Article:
Lafangey Parindey

So here’s Bollywood doing the 'tapori’ thing again. This time it falls upon the brawny shoulders of Neil Nitin Nukesh and Deepika Padukone.

Written by Shubhra Gupta | New Delhi | Published: August 20, 2010 9:47:17 pm

Cast: Neil Nitin Mukesh,Deepika Padukone,Namit Das,Piyush Mishra,Kay Kay Menon

Director:Pradeep Sarkar


So here’s Bollywood doing the ‘tapori’ thing again. This time it falls upon the brawny shoulders of Neil Nitin Nukesh and Deepika Padukone to don the street-smart mantle. He is One Shot Nandu,the guy who fells his boxing opponents with a single punch,and she is Pinky Palkar,the girl who dreams of being a skating,dancing star.

On the face of it,‘Lafangey Parindey’ should have notched up points. Neil Nitin and Deepika haven’t been a pair before,and neither have done precisely this role. Pradeep Sarkar’s decision to do such an intensely Mumbaiya film with a fresh Bollywood pair should have yielded interesting results. What we get is a film that raises its head once in a while to deliver a few nice moments,and then lies down again,supine.

The confusion of voice and vision starts from the title : the characters spend their time drinking tea at the ‘dhaba’,playing board games in the street,and going on bike rides. So ‘ parindey’,okay,but ‘ lafangey’? Nandu ( Mukesh) who fights on the orders of the local ‘bhai’ ( Mishra) comes off more a guy who’s doing jobbery,rather than ‘lafanga-giri’. His pals,of whom Namit Das is the most lively,hang about,helping him get his act together. When the sightless Pinki ( Padukone) joins the gang,they switch their generous attention to her : a kindlier,more helpful bunch will be hard to find. And of course they all use standard ‘tapori-speak’,just in case we forget their origins : ‘zyada shanpatti nahin karne ka,kya?’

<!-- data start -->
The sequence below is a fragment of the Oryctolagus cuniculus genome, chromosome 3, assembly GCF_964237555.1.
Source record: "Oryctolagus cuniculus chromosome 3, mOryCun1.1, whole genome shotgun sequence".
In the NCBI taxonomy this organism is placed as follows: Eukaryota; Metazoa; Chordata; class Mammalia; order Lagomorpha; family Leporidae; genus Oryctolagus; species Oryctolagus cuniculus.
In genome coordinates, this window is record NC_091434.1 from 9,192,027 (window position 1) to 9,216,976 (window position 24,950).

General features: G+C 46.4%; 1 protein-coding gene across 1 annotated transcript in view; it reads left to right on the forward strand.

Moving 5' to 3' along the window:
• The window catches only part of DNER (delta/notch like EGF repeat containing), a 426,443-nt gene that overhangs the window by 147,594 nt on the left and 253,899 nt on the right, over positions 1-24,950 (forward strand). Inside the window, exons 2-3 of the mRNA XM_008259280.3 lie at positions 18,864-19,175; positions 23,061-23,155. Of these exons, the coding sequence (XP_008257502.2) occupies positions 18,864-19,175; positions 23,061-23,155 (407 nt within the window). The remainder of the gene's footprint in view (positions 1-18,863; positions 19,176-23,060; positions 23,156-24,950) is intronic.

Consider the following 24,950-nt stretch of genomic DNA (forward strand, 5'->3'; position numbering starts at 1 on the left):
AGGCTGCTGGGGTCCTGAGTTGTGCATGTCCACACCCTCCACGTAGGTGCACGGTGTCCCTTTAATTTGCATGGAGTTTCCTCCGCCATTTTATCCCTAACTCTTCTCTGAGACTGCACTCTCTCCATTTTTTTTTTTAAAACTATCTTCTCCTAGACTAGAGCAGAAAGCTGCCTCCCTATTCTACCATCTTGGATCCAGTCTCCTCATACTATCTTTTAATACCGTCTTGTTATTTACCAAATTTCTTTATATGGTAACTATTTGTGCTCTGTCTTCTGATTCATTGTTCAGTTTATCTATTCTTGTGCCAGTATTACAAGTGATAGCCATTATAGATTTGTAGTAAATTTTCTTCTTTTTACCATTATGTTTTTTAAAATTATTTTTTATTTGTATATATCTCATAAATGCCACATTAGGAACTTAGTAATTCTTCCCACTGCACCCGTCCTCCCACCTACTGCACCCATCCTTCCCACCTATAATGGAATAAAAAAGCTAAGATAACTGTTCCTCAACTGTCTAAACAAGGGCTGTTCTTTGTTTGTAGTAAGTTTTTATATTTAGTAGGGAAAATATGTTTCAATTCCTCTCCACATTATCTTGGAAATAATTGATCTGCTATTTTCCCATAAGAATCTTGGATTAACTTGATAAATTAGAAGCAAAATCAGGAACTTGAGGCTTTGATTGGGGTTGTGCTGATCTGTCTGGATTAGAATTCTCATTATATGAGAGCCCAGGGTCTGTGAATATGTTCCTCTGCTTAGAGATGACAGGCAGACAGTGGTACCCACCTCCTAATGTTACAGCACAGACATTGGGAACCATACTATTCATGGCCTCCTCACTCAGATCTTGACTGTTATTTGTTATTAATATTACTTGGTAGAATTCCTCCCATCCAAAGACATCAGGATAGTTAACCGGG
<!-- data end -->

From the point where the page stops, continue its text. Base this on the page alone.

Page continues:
Mukesh and Padukone draw smiles with the first few ‘ yedaa samjha hai kya’ rolling off their tongues. She uses a couple of cuss words,too. But neither brings anything more to it,even when they whirl and twirl on stage,she like a gazelle,and he an able companion : she is a better dancer than him. The talent contest,which is meant to be the high point of the film,lets Padukone show off her dancing skills,and allows the high-powered judges ( Shiamak Davar,Jaaved Jafferi and Juhi Chawla) to be moved to tears,and for us to wait,ungulpingly,for them to wipe their eyes.

The plot’s other strand,apart from the Yashraj Films standard trope of getting the little people to win big,is about a boxing ring and betting and bad guys,which gives Nandu a chance to flex his impressive muscles and pulp his attackers,but doesn’t add too much to the film. A couple of cops keep zeroing in on Nandu through the film,and when finally they have him their sights,they let him go. Huh? The music is nice,though : you remember a couple of the songs when it is over.

Strictly passable,without the knock-out punch.

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